|Ready to fish|
After reading it, I was surprised at the amount of things an angler needs to legally fish. I realized that in the past, I have fished on boats that did not have half of the things the state requires. Luckily, we had never been boarded by the authorities so we were never issued tickets.
Now that I own a boat, I am not going to rely on luck. I decided to put this article together to help people avoid being fined on the water this year. Hopefully, this will help somebody from getting a ticket this year. I am going to go over the rules for a boat that is sixteen to twenty-six feet long with an outboard. If your boat is shorter, you many not need everything listed but it probably wouldn't hurt.
****This list is put together from my understanding of what my boat needs in 2011. Please double check the state's website before venturing out on the water. You are responsible for making sure your own boat is up to code.****
The first thing I am going to cover is the lights on the boat. If you don't plan on fishing after-dark, do not worry about this section. All boats needs to have a red/green light in the front of the boat and a white light for the back. The white light in the back needs to be taller than the lights in the front. The red/green light needs to be mounted so the red portion is on the left and the green on the right. These lights need to always be on from sunset to sunrise while moving. The white light needs to be on while anchored.
All sixteen to twenty-six foot boats need to have a working class B fire extinguisher on-board. Some boats with a fixed system do not have to worry about this requirement but it is probably a good idea to have one. Make sure that you periodically check your fire extinguisher to make sure it is working properly.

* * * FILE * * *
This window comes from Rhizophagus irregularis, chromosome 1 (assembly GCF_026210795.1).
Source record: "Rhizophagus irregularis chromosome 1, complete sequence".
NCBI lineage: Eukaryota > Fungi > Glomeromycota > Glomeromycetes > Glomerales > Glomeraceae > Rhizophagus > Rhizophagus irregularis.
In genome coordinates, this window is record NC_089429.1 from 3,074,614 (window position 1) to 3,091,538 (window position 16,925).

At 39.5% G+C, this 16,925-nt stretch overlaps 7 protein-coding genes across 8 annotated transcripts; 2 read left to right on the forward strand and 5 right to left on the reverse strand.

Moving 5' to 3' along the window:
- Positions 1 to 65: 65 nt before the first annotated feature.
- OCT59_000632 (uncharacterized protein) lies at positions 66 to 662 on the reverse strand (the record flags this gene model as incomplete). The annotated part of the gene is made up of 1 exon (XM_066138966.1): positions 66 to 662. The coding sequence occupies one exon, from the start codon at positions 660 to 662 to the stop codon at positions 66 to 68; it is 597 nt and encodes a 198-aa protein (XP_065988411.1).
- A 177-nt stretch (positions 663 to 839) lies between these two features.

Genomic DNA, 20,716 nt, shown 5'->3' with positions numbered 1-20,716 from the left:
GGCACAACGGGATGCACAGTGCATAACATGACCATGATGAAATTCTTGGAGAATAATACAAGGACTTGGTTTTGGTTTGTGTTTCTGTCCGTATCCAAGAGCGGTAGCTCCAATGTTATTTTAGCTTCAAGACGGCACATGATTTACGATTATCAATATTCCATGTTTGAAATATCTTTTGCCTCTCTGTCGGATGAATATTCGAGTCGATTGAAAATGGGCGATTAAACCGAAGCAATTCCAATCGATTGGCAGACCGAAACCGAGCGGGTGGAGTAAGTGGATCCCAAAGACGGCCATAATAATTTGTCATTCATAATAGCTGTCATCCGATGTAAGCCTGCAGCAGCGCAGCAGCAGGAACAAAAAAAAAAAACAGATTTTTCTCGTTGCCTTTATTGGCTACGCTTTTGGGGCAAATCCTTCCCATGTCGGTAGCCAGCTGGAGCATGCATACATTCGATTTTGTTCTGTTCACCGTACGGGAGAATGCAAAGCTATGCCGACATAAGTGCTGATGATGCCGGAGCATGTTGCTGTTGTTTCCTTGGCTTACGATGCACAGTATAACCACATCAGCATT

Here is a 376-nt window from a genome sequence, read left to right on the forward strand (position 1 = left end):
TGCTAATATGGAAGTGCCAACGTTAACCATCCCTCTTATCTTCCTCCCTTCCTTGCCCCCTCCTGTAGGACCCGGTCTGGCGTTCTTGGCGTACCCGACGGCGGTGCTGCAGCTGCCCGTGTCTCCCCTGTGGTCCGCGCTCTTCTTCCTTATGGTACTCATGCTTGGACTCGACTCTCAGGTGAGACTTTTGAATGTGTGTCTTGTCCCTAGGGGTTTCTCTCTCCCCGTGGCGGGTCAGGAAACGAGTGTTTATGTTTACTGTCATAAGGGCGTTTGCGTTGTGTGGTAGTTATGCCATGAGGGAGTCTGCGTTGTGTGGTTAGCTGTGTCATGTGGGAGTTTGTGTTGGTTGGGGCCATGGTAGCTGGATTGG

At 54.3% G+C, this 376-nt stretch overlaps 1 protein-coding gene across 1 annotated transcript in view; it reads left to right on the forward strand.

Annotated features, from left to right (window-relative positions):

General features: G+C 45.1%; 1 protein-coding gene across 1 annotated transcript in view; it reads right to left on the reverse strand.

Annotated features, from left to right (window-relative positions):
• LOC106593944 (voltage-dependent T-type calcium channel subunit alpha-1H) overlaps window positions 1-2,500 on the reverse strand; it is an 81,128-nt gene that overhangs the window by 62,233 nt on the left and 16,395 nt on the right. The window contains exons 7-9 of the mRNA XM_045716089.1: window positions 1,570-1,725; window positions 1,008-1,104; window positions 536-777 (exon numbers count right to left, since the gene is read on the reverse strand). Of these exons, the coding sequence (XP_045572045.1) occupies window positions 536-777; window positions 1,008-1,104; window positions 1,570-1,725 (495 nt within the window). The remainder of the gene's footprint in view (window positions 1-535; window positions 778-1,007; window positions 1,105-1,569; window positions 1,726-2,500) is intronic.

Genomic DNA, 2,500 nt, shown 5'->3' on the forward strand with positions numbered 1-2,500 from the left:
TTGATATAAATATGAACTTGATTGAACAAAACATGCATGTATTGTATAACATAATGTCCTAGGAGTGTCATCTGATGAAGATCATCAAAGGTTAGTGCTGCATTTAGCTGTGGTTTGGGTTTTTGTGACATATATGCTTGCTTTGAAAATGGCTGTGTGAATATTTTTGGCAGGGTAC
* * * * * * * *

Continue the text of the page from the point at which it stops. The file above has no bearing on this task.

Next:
All boats must have a sound-producing device on board. If you are fishing inland lakes, a whistle that is capable of being heard 1/2 mile away works. If you are on federally controlled water, which the great lakes/Lake Saint Clair/Detroit River/St. Clair river fall under, you need an air-horn or horn that can be heard 1/2 mile away.
The next thing that an angler needs to have is visual distress signals. You may want to look into this section yourself because there are a couple of different options to satisfy this requirement. Anglers need to have at least three flares on-board at all times and they need to be specific to day/night depending on when you are fishing. You can buy a combo flare that works for both night and day. This is the route I am going to take for convenience purposes.
Make sure your flares are up to date when you buy them and also before you head out. Don't make the mistake of having expired flares on-board. You will get a ticket for this the same as not having any at all.
The last thing required on a fishing boat is the life jackets. The boat needs to have one life jacket for every person on-board. The life jackets can be type one, two, or three. A boat over sixteen feet also has to have one class four flotation device. This type of flotation device is throw-able in case of an overboard passenger.
This concludes the list of equipment that is legally required to operate a boat on Michigan's waterways. However, there are a few things that should also be on every boat. I would recommend having an anchor, oar and ship to shore radio along with all of the other equipment.
Hopefully your boat isn't lacking many of the basic necessities listed above. It can be a daunting task convincing your significant other you need to buy more stuff for your boat... let alone multiple things. Sometimes it is hard to justify wasting money on a boat but you need to be safe on the water.